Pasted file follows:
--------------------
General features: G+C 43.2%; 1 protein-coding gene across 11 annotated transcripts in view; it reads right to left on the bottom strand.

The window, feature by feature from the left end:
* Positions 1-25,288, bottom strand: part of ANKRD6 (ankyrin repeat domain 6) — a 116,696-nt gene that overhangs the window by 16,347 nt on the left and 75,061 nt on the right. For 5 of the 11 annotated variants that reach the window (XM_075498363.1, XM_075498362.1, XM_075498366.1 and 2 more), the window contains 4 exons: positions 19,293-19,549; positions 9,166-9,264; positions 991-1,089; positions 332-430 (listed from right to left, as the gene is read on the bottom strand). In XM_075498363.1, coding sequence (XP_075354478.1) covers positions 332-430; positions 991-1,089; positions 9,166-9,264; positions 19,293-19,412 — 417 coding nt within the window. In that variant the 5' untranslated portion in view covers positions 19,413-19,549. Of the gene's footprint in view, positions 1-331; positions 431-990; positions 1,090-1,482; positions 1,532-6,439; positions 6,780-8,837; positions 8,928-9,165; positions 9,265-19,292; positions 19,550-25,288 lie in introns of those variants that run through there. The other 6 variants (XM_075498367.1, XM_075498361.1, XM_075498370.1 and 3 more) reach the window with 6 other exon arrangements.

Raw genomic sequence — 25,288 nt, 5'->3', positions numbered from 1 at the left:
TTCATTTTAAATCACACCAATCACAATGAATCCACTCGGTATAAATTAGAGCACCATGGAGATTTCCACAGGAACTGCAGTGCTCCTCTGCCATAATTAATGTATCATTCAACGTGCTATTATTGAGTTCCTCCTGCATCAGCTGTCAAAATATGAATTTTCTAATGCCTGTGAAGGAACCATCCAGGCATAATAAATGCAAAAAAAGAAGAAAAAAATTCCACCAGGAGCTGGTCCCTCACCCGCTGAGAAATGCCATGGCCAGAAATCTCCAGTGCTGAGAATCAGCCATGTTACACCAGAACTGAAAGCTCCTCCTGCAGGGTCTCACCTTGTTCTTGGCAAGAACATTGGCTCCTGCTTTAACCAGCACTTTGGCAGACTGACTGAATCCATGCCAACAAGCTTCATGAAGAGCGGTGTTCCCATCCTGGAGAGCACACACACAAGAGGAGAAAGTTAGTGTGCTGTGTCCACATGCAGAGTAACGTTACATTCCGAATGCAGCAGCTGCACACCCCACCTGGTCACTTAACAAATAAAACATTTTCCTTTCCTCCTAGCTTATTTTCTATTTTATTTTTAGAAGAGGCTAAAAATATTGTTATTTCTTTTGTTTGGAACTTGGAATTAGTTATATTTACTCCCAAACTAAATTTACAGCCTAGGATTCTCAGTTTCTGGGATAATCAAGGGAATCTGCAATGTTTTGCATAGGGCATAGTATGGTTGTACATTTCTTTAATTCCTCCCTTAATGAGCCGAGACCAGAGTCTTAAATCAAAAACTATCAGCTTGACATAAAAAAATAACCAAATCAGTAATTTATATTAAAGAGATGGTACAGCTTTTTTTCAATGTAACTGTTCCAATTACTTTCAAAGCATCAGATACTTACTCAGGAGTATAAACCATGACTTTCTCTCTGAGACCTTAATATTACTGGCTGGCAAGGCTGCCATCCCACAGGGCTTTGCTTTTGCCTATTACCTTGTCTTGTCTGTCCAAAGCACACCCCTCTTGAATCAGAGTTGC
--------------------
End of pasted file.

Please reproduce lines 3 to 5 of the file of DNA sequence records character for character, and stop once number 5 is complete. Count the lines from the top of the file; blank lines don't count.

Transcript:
* Positions 1-25,288, bottom strand: part of ANKRD6 (ankyrin repeat domain 6) — a 116,696-nt gene that overhangs the window by 16,347 nt on the left and 75,061 nt on the right. For 5 of the 11 annotated variants that reach the window (XM_075498363.1, XM_075498362.1, XM_075498366.1 and 2 more), the window contains 4 exons: positions 19,293-19,549; positions 9,166-9,264; positions 991-1,089; positions 332-430 (listed from right to left, as the gene is read on the bottom strand). In XM_075498363.1, coding sequence (XP_075354478.1) covers positions 332-430; positions 991-1,089; positions 9,166-9,264; positions 19,293-19,412 — 417 coding nt within the window. In that variant the 5' untranslated portion in view covers positions 19,413-19,549. Of the gene's footprint in view, positions 1-331; positions 431-990; positions 1,090-1,482; positions 1,532-6,439; positions 6,780-8,837; positions 8,928-9,165; positions 9,265-19,292; positions 19,550-25,288 lie in introns of those variants that run through there. The other 6 variants (XM_075498367.1, XM_075498361.1, XM_075498370.1 and 3 more) reach the window with 6 other exon arrangements.

Raw genomic sequence — 25,288 nt, 5'->3', positions numbered from 1 at the left:
TTCATTTTAAATCACACCAATCACAATGAATCCACTCGGTATAAATTAGAGCACCATGGAGATTTCCACAGGAACTGCAGTGCTCCTCTGCCATAATTAATGTATCATTCAACGTGCTATTATTGAGTTCCTCCTGCATCAGCTGTCAAAATATGAATTTTCTAATGCCTGTGAAGGAACCATCCAGGCATAATAAATGCAAAAAAAGAAGAAAAAAATTCCACCAGGAGCTGGTCCCTCACCCGCTGAGAAATGCCATGGCCAGAAATCTCCAGTGCTGAGAATCAGCCATGTTACACCAGAACTGAAAGCTCCTCCTGCAGGGTCTCACCTTGTTCTTGGCAAGAACATTGGCTCCTGCTTTAACCAGCACTTTGGCAGACTGACTGAATCCATGCCAACAAGCTTCATGAAGAGCGGTGTTCCCATCCTGGAGAGCACACACACAAGAGGAGAAAGTTAGTGTGCTGTGTCCACATGCAGAGTAACGTTACATTCCGAATGCAGCAGCTGCACACCCCACCTGGTCACTTAACAAATAAAACATTTTCCTTTCCTCCTAGCTTATTTTCTATTTTATTTTTAGAAGAGGCTAAAAATATTGTTATTTCTTTTGTTTGGAACTTGGAATTAGTTATATTTACTCCCAAACTAAATTTACAGCCTAGGATTCTCAGTTTCTGGGATAATCAAGGGAATCTGCAATGTTTTGCATAGGGCATAGTATGGTTGTACATTTCTTTAATTCCTCCCTTAATGAGCCGAGACCAGAGTCTTAAATCAAAAACTATCAGCTTGACATAAAAAAATAACCAAATCAGTAATTTATATTAAAGAGATGGTACAGCTTTTTTTCAATGTAACTGTTCCAATTACTTTCAAAGCATCAGATACTTACTCAGGAGTATAAACCATGACTTTCTCTCTGAGACCTTAATATTACTGGCTGGCAAGGCTGCCATCCCACAGGGCTTTGCTTTTGCCTATTACCTTGTCTTGTCTGTCCAAAGCACACCCCTCTTGAATCAGAGTTGC